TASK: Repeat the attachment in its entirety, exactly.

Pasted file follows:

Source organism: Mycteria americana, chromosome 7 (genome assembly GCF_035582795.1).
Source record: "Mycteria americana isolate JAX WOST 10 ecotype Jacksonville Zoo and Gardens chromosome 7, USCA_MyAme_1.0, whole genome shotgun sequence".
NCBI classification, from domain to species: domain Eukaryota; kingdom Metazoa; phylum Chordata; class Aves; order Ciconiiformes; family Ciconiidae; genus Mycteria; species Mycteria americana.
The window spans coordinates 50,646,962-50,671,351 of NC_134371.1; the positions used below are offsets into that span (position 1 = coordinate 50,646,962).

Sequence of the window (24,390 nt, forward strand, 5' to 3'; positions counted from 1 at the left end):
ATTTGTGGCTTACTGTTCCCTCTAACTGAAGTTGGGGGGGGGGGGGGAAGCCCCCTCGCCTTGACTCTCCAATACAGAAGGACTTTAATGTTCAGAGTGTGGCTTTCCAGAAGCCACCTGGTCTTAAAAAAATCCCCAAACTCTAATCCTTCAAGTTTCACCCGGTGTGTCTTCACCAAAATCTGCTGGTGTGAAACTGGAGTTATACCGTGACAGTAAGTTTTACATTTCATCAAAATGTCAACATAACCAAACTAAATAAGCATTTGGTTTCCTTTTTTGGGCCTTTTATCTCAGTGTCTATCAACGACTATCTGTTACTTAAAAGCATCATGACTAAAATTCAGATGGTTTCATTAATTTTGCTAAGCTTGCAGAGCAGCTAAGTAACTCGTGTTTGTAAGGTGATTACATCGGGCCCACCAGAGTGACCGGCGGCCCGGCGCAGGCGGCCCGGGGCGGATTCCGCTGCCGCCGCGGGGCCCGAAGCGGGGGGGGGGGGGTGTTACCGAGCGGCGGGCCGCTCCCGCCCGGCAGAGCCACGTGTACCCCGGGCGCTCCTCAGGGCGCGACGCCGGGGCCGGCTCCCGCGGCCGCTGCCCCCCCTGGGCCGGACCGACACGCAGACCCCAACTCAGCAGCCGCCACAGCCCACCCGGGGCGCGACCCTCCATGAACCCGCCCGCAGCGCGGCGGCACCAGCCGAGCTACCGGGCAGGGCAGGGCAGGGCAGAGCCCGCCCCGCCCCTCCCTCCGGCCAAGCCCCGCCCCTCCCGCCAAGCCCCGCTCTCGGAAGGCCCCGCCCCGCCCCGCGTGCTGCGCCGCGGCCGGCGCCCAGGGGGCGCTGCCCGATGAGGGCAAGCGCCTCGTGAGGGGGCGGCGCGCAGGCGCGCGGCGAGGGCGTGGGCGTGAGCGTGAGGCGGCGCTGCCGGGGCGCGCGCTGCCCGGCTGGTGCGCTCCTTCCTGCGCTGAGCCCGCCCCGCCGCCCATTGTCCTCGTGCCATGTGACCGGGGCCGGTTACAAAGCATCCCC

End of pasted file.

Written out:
Source organism: Mycteria americana, chromosome 7 (genome assembly GCF_035582795.1).
Source record: "Mycteria americana isolate JAX WOST 10 ecotype Jacksonville Zoo and Gardens chromosome 7, USCA_MyAme_1.0, whole genome shotgun sequence".
NCBI classification, from domain to species: domain Eukaryota; kingdom Metazoa; phylum Chordata; class Aves; order Ciconiiformes; family Ciconiidae; genus Mycteria; species Mycteria americana.
The window spans coordinates 50,646,962-50,671,351 of NC_134371.1; the positions used below are offsets into that span (position 1 = coordinate 50,646,962).

Sequence of the window (24,390 nt, forward strand, 5' to 3'; positions counted from 1 at the left end):
ATTTGTGGCTTACTGTTCCCTCTAACTGAAGTTGGGGGGGGGGGGGGAAGCCCCCTCGCCTTGACTCTCCAATACAGAAGGACTTTAATGTTCAGAGTGTGGCTTTCCAGAAGCCACCTGGTCTTAAAAAAATCCCCAAACTCTAATCCTTCAAGTTTCACCCGGTGTGTCTTCACCAAAATCTGCTGGTGTGAAACTGGAGTTATACCGTGACAGTAAGTTTTACATTTCATCAAAATGTCAACATAACCAAACTAAATAAGCATTTGGTTTCCTTTTTTGGGCCTTTTATCTCAGTGTCTATCAACGACTATCTGTTACTTAAAAGCATCATGACTAAAATTCAGATGGTTTCATTAATTTTGCTAAGCTTGCAGAGCAGCTAAGTAACTCGTGTTTGTAAGGTGATTACATCGGGCCCACCAGAGTGACCGGCGGCCCGGCGCAGGCGGCCCGGGGCGGATTCCGCTGCCGCCGCGGGGCCCGAAGCGGGGGGGGGGGGGTGTTACCGAGCGGCGGGCCGCTCCCGCCCGGCAGAGCCACGTGTACCCCGGGCGCTCCTCAGGGCGCGACGCCGGGGCCGGCTCCCGCGGCCGCTGCCCCCCCTGGGCCGGACCGACACGCAGACCCCAACTCAGCAGCCGCCACAGCCCACCCGGGGCGCGACCCTCCATGAACCCGCCCGCAGCGCGGCGGCACCAGCCGAGCTACCGGGCAGGGCAGGGCAGGGCAGAGCCCGCCCCGCCCCTCCCTCCGGCCAAGCCCCGCCCCTCCCGCCAAGCCCCGCTCTCGGAAGGCCCCGCCCCGCCCCGCGTGCTGCGCCGCGGCCGGCGCCCAGGGGGCGCTGCCCGATGAGGGCAAGCGCCTCGTGAGGGGGCGGCGCGCAGGCGCGCGGCGAGGGCGTGGGCGTGAGCGTGAGGCGGCGCTGCCGGGGCGCGCGCTGCCCGGCTGGTGCGCTCCTTCCTGCGCTGAGCCCGCCCCGCCGCCCATTGTCCTCGTGCCATGTGACCGGGGCCGGTTACAAAGCATCCCC